used 1 jar of saved yeast. Added 1 cup water and 0.4 lb wheat LME before brewing. UNDERPITCHED 2 cups of yeast starter
1.054 1.010 end of day 11
72 F kept in closed heated bathroom

Hefeweisen O.G 1.045-1.050 CLOVE – overpitch and ferment cool
made a starter with 0.5 lb wheat LME (8 oz) and 5 cups (1.2 L) water 3/11/12, used 1 jar of saved yeast. Added 1 cup water and 0.4 lb wheat LME before brewing. OVERPITCHED 4 cups of yeast starter
1.054 1.010 end of day 11
65 F kept in basement


I did two half batch tests of the theory (notes above). Honestly, I don't remember much of a difference in the end.

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Old 03-12-2014, 08:49 PM   #7
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Quote:
Originally Posted by heckler73 View Post
Hefeweisen O.G 1.045-1.050 BANANA – underpitch and ferment warm
used 1 jar of saved yeast. Added 1 cup water and 0.4 lb wheat LME before brewing. UNDERPITCHED 2 cups of yeast starter
1.054 1.010 end of day 11
72 F kept in closed heated bathroom

Hefeweisen O.G 1.045-1.050 CLOVE – overpitch and ferment cool
made a starter with 0.5 lb wheat LME (8 oz) and 5 cups (1.2 L) water 3/11/12, used 1 jar of saved yeast. Added 1 cup water and 0.4 lb wheat LME before brewing. OVERPITCHED 4 cups of yeast starter
1.054 1.010 end of day 11
65 F kept in basement


I did two half batch tests of the theory (notes above). Honestly, I don't remember much of a difference in the end.
One scenario you didn't give is to underpitch and ferment cool. Like most of us, I've had mixed results for producing the desired flavors that one expects from a Hefe with a fair amount of trial and error experimentation. In my experience, this is the best scenario for creating both clove and banana. The low pitch rate stresses the yeast, creating the banana esters. The cool ferment temp (59-62°F) seems to encourage the phenols that produce clove. As progmac stated, be sure to use yeast nutrient and properly aerate your wort. Of course, YMMV.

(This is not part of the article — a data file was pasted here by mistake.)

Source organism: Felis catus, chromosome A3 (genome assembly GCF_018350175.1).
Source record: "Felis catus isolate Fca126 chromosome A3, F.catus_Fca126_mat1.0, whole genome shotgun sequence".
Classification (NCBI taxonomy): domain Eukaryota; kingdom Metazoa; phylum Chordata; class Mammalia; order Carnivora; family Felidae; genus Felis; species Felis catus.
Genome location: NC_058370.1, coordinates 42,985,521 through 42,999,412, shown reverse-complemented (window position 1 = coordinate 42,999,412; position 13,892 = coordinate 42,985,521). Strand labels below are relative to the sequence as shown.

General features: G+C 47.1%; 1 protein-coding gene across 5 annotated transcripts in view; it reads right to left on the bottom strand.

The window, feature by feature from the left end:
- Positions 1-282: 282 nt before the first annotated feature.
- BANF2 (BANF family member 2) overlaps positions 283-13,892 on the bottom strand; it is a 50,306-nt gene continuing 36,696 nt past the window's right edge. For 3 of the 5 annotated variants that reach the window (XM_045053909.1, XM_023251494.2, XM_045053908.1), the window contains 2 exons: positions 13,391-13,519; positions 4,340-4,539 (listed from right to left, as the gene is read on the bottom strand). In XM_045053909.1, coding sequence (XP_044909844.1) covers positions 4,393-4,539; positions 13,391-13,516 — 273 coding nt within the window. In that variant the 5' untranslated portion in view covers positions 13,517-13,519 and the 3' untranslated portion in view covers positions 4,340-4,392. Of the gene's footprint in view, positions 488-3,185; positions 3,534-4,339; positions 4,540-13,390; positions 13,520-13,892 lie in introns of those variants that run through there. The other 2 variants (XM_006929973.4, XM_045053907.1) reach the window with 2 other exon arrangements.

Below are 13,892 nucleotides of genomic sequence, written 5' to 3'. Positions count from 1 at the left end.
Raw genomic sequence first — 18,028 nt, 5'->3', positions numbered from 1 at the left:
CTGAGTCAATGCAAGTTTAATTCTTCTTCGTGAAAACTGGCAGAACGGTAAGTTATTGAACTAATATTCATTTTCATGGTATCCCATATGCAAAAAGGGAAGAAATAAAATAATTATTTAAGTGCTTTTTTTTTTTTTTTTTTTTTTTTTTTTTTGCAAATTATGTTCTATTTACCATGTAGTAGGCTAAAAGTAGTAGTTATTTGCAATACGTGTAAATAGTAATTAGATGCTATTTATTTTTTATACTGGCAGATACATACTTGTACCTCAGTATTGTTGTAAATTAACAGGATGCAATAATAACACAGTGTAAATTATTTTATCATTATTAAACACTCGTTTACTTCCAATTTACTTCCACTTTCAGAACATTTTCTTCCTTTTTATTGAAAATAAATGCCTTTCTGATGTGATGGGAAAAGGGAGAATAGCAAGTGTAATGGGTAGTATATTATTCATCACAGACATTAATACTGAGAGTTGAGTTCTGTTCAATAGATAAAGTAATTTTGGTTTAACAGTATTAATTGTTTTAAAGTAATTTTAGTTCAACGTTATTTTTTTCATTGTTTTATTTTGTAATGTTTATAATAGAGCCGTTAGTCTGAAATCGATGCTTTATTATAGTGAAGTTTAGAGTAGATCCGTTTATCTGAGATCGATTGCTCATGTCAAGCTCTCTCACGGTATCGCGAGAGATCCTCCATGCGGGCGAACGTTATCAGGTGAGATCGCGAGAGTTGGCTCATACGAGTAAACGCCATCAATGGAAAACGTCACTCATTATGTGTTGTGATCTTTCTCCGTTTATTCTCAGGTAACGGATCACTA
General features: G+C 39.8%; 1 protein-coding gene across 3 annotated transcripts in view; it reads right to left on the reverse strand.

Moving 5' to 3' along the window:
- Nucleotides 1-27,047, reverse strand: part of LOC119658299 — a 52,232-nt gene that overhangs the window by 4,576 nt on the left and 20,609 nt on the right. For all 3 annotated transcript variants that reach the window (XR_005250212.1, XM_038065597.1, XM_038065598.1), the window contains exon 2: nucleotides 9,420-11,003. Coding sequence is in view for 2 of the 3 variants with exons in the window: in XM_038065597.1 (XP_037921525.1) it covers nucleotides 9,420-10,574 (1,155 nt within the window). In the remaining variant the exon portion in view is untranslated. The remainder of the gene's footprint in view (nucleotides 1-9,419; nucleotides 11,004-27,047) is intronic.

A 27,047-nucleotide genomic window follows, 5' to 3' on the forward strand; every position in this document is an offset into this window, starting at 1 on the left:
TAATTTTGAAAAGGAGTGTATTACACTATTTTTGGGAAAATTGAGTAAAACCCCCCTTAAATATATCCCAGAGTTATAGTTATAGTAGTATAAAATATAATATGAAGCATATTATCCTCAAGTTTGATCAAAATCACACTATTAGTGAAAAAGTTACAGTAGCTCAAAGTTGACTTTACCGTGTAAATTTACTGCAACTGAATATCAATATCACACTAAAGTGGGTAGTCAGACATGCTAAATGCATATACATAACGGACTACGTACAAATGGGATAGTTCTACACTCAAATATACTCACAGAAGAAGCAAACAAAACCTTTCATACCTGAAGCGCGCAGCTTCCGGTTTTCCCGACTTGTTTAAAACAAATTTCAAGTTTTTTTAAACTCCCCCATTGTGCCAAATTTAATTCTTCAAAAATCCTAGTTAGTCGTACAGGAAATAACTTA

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Old 03-13-2014, 05:31 PM   #8
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Thanks for the replies. I guess I'll make a small starter (TBD once I get the yeast from LHBS) and keep on the cool side of things.

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Old 03-13-2014, 05:50 PM   #9
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If I were brewing this, this is how I would approach it:
I would mash in around 109-113F and let it rest for 10 minutes for the ferulic acid rest which should help to produce the classic 4VG (clove) characteristics
I would consider a 122F protein rest to help break down the gumminess for a smoother lauter
I would pitch at 0.5 million/ml/°P (~135 billion cells for a 5.25 G batch of 1.055 wort)
I would provide ample splash aeration only
I would pitch at 64F and let it slowly raise up to just about 70F over a few days
When FG was reached, I'd drink it quickly